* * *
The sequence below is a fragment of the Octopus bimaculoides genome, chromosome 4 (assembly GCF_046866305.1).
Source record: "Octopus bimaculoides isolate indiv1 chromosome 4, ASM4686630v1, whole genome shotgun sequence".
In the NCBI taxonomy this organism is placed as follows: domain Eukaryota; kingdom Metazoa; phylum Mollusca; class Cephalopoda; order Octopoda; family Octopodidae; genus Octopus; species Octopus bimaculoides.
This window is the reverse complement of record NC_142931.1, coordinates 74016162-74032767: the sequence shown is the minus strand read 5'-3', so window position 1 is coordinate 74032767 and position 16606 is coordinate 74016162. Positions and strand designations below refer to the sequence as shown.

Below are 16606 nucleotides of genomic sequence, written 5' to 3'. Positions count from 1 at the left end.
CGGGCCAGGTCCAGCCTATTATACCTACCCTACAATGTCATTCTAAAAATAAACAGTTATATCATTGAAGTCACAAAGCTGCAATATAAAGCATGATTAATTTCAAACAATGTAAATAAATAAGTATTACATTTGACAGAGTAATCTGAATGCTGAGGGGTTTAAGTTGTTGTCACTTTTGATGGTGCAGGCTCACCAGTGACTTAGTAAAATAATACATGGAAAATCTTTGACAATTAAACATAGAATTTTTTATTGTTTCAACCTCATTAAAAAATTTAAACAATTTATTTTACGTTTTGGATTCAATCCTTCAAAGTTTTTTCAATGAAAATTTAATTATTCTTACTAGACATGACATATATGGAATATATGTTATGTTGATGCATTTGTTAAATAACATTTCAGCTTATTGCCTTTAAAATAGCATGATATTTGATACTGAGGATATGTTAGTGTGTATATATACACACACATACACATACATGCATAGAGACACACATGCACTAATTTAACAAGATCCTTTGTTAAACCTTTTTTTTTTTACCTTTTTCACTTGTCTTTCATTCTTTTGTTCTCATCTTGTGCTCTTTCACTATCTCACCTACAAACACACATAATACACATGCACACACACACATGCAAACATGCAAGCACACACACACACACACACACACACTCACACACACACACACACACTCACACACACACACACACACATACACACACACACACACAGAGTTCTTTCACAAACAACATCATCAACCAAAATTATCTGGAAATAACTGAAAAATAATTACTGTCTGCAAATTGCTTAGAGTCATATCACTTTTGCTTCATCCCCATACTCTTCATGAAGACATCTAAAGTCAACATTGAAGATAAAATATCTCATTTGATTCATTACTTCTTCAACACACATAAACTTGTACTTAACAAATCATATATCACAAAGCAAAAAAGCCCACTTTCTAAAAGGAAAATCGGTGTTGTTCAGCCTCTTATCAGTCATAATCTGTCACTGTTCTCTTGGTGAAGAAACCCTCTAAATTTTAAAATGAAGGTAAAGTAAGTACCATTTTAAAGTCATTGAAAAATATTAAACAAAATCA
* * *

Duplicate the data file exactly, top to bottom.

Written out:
The sequence below is a fragment of the Octopus bimaculoides genome, chromosome 4 (assembly GCF_046866305.1).
Source record: "Octopus bimaculoides isolate indiv1 chromosome 4, ASM4686630v1, whole genome shotgun sequence".
In the NCBI taxonomy this organism is placed as follows: domain Eukaryota; kingdom Metazoa; phylum Mollusca; class Cephalopoda; order Octopoda; family Octopodidae; genus Octopus; species Octopus bimaculoides.
This window is the reverse complement of record NC_142931.1, coordinates 74016162-74032767: the sequence shown is the minus strand read 5'-3', so window position 1 is coordinate 74032767 and position 16606 is coordinate 74016162. Positions and strand designations below refer to the sequence as shown.

Below are 16606 nucleotides of genomic sequence, written 5' to 3'. Positions count from 1 at the left end.
CGGGCCAGGTCCAGCCTATTATACCTACCCTACAATGTCATTCTAAAAATAAACAGTTATATCATTGAAGTCACAAAGCTGCAATATAAAGCATGATTAATTTCAAACAATGTAAATAAATAAGTATTACATTTGACAGAGTAATCTGAATGCTGAGGGGTTTAAGTTGTTGTCACTTTTGATGGTGCAGGCTCACCAGTGACTTAGTAAAATAATACATGGAAAATCTTTGACAATTAAACATAGAATTTTTTATTGTTTCAACCTCATTAAAAAATTTAAACAATTTATTTTACGTTTTGGATTCAATCCTTCAAAGTTTTTTCAATGAAAATTTAATTATTCTTACTAGACATGACATATATGGAATATATGTTATGTTGATGCATTTGTTAAATAACATTTCAGCTTATTGCCTTTAAAATAGCATGATATTTGATACTGAGGATATGTTAGTGTGTATATATACACACACATACACATACATGCATAGAGACACACATGCACTAATTTAACAAGATCCTTTGTTAAACCTTTTTTTTTTTACCTTTTTCACTTGTCTTTCATTCTTTTGTTCTCATCTTGTGCTCTTTCACTATCTCACCTACAAACACACATAATACACATGCACACACACACATGCAAACATGCAAGCACACACACACACACACACACACACTCACACACACACACACACACTCACACACACACACACACACATACACACACACACACACAGAGTTCTTTCACAAACAACATCATCAACCAAAATTATCTGGAAATAACTGAAAAATAATTACTGTCTGCAAATTGCTTAGAGTCATATCACTTTTGCTTCATCCCCATACTCTTCATGAAGACATCTAAAGTCAACATTGAAGATAAAATATCTCATTTGATTCATTACTTCTTCAACACACATAAACTTGTACTTAACAAATCATATATCACAAAGCAAAAAAGCCCACTTTCTAAAAGGAAAATCGGTGTTGTTCAGCCTCTTATCAGTCATAATCTGTCACTGTTCTCTTGGTGAAGAAACCCTCTAAATTTTAAAATGAAGGTAAAGTAAGTACCATTTTAAAGTCATTGAAAAATATTAAACAAAATCA